Do Acne Masks Really Work?

October 5, 2017

There are all kinds of acne masks on the market today — mud masks, dead sea masks, sheet masks, clay masks, green masks, mint julep masks, charcoal masks, and even a new at-home light therapy mask.

Masks are left on the skin for a longer period of time than facial cleansers before being washed off, which gives the active ingredients more time to penetrate and treat the skin.

But do any of these non-prescription masks really work?

Types of Acne

Acne isn’t just a cosmetic problem; it’s a dermatological condition caused by inflammation in pores that have been clogged with dead skin cells, oil or bacteria. When a pore becomes clogged, normal skin bacteria multiply, causing your immune system to react with redness and swelling, or what we call a “pimple.”

Severe or recurrent cystic acne happens when inflammation spreads deep into the skin and creates a tender red bump that is often filled with pus. These cystic acne bumps won’t respond to over-the-counter treatments and can even lead to scarring.

In some cases, a mask can help treat mild to moderate types of acne by reducing inflammation and exfoliating the skin to remove the dead skin cells, oil and other impurities that can clog pores and cause bacteria to multiply.

Which Acne Mask Is Right for You?

Many over-the-counter masks have acne-fighting properties that can open blocked pores and absorb oil while deep cleaning and hydrating the skin. It is important to use a good cleanser or face wash before applying any mask to improve the overall effectiveness of the treatment.

So, what is the difference between these masks? Let’s take a look at some of the most popular types and how they combat acne:

Clay Masks

An acne mask with natural ingredients like calcium bentonite clay — a clay comprised of minerals and formed from natural volcanic ash — can deep clean your pores while eliminating toxins from the skin, absorbing excess oil and shrinking pores. Many over-the-counter products contain these natural ingredients. You can also create your own mask by mixing bentonite clay powder (sold at most health food stores) with water or apple cider vinegar.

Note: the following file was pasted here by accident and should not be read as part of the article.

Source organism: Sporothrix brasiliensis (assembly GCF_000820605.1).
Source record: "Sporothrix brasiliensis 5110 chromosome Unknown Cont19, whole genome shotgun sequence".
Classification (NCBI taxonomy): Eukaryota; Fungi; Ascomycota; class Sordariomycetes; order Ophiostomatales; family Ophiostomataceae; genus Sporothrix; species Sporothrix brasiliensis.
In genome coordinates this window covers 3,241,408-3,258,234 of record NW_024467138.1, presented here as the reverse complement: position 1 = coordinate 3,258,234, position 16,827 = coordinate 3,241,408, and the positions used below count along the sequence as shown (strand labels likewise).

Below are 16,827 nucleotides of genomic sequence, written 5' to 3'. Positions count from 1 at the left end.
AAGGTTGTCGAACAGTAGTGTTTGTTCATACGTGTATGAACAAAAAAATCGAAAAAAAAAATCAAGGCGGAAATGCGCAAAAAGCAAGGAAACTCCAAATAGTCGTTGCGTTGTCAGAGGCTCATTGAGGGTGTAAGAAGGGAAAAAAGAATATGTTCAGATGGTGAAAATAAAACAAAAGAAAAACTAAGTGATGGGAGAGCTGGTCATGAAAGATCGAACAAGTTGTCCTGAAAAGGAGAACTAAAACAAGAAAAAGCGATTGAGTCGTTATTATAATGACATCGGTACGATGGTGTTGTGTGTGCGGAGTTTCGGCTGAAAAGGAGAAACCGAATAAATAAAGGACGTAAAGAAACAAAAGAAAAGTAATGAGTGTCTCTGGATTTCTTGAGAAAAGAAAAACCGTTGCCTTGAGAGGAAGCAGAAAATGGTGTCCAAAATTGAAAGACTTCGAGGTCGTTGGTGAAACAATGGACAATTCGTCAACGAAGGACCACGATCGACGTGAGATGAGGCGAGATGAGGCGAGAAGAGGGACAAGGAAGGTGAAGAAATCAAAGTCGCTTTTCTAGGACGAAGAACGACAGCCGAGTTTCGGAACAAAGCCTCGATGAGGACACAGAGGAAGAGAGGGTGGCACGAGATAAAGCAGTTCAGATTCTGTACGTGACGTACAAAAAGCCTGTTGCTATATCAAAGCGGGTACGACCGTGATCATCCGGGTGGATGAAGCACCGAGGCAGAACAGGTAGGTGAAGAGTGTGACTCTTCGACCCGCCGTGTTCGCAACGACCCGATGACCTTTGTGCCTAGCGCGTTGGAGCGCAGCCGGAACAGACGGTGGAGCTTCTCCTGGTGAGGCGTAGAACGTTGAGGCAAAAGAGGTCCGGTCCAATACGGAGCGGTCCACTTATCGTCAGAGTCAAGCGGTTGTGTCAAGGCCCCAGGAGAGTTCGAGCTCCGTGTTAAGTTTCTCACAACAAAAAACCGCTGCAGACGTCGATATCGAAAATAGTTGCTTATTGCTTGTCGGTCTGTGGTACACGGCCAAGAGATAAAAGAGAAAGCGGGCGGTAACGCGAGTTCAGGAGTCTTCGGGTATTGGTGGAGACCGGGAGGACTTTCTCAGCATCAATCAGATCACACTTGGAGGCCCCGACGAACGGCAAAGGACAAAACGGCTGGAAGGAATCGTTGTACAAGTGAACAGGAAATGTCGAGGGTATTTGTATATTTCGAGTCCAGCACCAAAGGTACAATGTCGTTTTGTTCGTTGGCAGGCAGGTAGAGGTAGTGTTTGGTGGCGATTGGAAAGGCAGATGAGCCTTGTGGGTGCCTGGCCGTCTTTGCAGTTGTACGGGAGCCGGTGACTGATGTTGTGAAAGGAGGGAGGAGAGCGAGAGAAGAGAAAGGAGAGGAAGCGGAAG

Mud Masks

Mud masks use mud to absorb oil and other impurities that can clog pores and cause acne. Some mud masks use other minerals with cleansing properties and can also hydrate your skin and tighten pores.

Light Therapy Masks

These relatively new over-the-counter treatments use light to kill the bacteria that cause breakouts. Dermatologists have used light therapy to treat acne for some time, and these at-home treatments — though not as powerful — follow the same principles. Red and blue light treat pimples by decreasing redness and swelling and killing the bacteria that live on the skin. These masks do not use UV light, so there are no known risks of skin damage from using them, and people with sensitive skin might find them less irritating than other medicated products.

Medicated Masks

These masks are more powerful than natural products and contain active ingredients like benzoyl peroxide, sulfur, and salicylic acid to treat acne. The FDA regulates the amount of active ingredients allowed in non-prescription products, but you should still typically limit use to once or twice a week.

“Some masks contain active ingredients that can dry the skin and should be used sparingly,” says Dr. Thomas. “Before adding an acne mask to your daily skin routine, always talk to your dermatologist about which products are best for your skin and how often you should use them.”

Masks and Cystic Acne

Recurrent, cystic acne won’t respond to an over-the-counter mask or other spot treatments. In fact, these products could actually worsen acne. If you have severe or cystic acne, a board-certified dermatologist can recommend an effective treatment plan.

“The right mask can help to remove excess oil and dead skin cells and can also make your skin feel good, making it a great addition to your skincare routine. But masks aren’t miracle treatments,” says Dr. Thomas. “Look at the ingredients and don’t overuse. The wrong mask — or one used too often — can dry out your skin and even make acne worse.”

Remember: Before applying any new product to your face, always test it on a small section of skin to ensure it won’t irritate your skin.

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